The module aims to give students an introduction to community practice, in this instance defined as practice in any role that provides a health or social benefit to society. The module will enable students to make links between legislation, theory and practice and consider some of the important aspects of delivering community and care services.
PZ1816 Understanding Welfare Development
This module is rooted in the belief that a proper understanding of social policy and social welfare demands an appropriate historical dimension. The module will focus on the elements of continuity and change that have been significant in shaping both the general orientation of social policy and welfare developments in Britain. Attention is devoted to the way in which policies have reflected ideological commitments and the consequences of those developments for disadvantaged groups in society. The specific aims are to consider the interplay of the forces involved in the origin and growth of British social provision, and to develop an understanding and appreciation of the importance of a historical perspective in the study of social policy and social welfare
PZ2090 Supporting Professional Practice
Building on what you learned in Year One, this module offers you the opportunity to gain more experience of working with service users, their families and carers, and the professional staff who work with them. The idea is for you to critically consider the skills you have, those you need for future professional practice and what you can learn from your experience on placement.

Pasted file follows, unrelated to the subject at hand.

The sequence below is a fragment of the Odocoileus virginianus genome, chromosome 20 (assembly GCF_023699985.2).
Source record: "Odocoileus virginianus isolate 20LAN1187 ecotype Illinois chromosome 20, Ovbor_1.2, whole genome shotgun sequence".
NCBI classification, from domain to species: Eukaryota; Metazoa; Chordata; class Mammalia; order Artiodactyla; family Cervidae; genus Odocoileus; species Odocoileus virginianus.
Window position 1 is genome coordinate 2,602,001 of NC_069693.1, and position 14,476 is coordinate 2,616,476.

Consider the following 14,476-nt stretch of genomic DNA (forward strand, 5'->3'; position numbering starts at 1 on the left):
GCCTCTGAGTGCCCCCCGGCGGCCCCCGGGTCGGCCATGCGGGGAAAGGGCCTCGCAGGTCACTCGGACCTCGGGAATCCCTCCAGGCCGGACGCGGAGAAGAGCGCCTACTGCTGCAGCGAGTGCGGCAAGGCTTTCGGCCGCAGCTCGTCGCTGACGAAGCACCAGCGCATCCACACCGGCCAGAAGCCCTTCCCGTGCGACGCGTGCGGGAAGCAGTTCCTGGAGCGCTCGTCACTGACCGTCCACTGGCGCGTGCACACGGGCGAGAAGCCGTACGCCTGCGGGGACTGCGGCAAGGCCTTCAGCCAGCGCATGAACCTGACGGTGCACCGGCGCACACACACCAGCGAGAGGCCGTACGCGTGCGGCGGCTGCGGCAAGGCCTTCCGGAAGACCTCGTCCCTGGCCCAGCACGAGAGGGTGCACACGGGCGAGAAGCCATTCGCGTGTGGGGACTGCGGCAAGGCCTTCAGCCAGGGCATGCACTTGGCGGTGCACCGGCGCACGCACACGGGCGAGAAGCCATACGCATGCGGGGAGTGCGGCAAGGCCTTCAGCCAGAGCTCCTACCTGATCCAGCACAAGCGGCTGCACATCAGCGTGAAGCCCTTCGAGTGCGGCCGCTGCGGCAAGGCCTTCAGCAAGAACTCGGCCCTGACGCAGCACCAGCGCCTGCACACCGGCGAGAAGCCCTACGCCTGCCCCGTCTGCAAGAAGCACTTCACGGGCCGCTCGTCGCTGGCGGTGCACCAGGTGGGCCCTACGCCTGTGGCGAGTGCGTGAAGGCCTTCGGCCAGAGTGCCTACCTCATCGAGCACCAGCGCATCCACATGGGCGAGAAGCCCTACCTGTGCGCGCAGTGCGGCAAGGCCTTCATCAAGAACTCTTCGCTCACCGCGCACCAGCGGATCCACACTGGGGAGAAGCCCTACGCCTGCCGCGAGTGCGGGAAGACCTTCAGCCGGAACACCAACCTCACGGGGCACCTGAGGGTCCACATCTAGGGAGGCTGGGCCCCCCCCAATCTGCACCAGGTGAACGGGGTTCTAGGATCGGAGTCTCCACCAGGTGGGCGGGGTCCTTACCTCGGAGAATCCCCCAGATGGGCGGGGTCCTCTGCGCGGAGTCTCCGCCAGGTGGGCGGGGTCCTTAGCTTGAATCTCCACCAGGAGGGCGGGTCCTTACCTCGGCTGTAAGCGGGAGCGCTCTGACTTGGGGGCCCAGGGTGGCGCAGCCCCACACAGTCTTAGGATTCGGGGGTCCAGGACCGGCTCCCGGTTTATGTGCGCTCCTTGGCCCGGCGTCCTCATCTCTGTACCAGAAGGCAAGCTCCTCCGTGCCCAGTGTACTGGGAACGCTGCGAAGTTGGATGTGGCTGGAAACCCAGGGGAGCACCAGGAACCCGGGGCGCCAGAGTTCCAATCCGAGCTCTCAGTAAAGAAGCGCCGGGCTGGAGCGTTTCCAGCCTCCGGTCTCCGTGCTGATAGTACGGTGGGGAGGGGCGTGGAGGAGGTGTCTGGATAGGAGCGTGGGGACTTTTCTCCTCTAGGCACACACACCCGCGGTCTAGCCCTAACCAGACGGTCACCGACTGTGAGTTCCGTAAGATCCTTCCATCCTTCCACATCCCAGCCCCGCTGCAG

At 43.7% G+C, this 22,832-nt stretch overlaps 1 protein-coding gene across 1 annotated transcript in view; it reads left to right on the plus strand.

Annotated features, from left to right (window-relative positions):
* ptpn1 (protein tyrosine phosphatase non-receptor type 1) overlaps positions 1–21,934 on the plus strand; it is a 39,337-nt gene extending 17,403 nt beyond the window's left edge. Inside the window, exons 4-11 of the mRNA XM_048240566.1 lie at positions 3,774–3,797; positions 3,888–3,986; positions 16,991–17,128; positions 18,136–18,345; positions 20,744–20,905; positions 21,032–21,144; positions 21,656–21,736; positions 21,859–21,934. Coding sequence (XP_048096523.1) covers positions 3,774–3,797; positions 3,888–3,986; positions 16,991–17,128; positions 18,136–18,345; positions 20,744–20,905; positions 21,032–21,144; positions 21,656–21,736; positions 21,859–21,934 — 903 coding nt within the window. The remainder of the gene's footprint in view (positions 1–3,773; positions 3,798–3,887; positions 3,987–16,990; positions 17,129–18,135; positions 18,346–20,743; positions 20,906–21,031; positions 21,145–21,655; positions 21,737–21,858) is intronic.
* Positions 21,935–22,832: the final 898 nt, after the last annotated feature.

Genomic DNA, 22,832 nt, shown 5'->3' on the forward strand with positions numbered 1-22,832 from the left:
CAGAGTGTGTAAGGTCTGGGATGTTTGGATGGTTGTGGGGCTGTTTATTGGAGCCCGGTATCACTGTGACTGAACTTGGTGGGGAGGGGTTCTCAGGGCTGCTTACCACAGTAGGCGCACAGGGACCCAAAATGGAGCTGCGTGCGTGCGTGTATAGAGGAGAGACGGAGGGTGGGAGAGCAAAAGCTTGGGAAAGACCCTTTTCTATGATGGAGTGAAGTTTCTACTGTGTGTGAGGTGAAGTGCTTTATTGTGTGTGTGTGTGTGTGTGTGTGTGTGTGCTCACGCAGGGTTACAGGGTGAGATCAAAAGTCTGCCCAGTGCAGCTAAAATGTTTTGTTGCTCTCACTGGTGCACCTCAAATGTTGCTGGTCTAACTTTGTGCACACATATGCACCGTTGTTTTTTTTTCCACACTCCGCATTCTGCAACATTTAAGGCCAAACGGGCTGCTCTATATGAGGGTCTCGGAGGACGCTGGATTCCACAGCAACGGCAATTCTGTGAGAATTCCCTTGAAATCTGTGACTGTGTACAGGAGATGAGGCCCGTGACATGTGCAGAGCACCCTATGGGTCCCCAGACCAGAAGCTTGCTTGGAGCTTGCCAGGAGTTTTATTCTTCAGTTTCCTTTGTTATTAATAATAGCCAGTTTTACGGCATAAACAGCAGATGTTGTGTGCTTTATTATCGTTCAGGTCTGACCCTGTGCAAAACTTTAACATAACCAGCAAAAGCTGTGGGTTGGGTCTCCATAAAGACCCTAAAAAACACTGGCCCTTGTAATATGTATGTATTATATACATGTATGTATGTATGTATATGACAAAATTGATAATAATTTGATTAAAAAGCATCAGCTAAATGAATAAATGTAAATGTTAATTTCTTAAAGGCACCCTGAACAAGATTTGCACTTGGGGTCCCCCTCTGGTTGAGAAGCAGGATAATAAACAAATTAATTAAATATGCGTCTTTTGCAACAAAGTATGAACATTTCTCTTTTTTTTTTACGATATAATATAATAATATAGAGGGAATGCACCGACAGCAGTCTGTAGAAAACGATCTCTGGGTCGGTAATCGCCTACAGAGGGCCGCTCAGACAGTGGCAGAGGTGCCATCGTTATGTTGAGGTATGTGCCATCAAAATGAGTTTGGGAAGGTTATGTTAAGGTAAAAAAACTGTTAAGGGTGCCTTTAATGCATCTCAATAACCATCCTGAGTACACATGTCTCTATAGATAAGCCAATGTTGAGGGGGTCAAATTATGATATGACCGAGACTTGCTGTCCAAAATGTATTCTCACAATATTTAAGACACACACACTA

PZ2035 Management and Leadership within Health and Social Care
The aim of this module is to support students to develop managerial and leadership roles within the health or social care sector.
PZ2803 Power, Oppression and Society
This module will identify the various strands of power and oppression in society andexplore the commonalities and differences between these. The module will examine the way different oppressions interact to create the experience of multi-faceted oppressions. Focusing on the concepts of ‘race’, gender, age and disability, the module will identify the diversity and differences between these forms of oppression. To demonstrate the way power and oppression are manifested in fluid and interacting ways, there will be a particular focus on thepersonal experiences of oppression.
PZ2801 Social Care, Theory and Practice
This module aims to help you build on your knowledge of social care, developed within your first year of study and within your structured work experience. The module explores structural influences (political, economic and legislative) on who is eligible to receive care, who provides that care and how in practice social care should be and is delivered. The module considers the impact of these structural influences on the lives of individuals who require social care support. The module considers legislation and policy that frames the delivery of social care, models for care delivery, the importance of values within the delivery of social care, and concepts such as safeguarding, teamwork and supervision. The module considers the situations of both paid and unpaid carers.
SW2720 Health, Ageing and Social Care